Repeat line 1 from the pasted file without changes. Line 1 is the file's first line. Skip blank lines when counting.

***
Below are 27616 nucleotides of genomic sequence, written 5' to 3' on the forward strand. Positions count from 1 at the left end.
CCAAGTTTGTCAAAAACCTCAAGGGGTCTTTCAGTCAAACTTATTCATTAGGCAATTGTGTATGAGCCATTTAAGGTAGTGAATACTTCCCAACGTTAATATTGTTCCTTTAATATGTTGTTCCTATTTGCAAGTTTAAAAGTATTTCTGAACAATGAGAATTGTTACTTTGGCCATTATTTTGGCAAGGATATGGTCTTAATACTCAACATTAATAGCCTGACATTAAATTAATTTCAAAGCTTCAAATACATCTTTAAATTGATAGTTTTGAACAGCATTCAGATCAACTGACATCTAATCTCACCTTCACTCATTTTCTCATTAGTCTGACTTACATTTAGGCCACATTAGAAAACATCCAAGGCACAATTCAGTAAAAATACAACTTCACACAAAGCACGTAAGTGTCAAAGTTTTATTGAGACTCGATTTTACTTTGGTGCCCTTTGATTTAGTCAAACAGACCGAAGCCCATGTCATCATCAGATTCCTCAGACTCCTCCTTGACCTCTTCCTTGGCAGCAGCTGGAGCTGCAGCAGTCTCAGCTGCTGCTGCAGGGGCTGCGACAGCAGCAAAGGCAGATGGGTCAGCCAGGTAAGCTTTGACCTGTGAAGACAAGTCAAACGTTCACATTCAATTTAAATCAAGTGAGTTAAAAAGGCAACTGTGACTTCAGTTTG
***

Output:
Below are 27616 nucleotides of genomic sequence, written 5' to 3' on the forward strand. Positions count from 1 at the left end.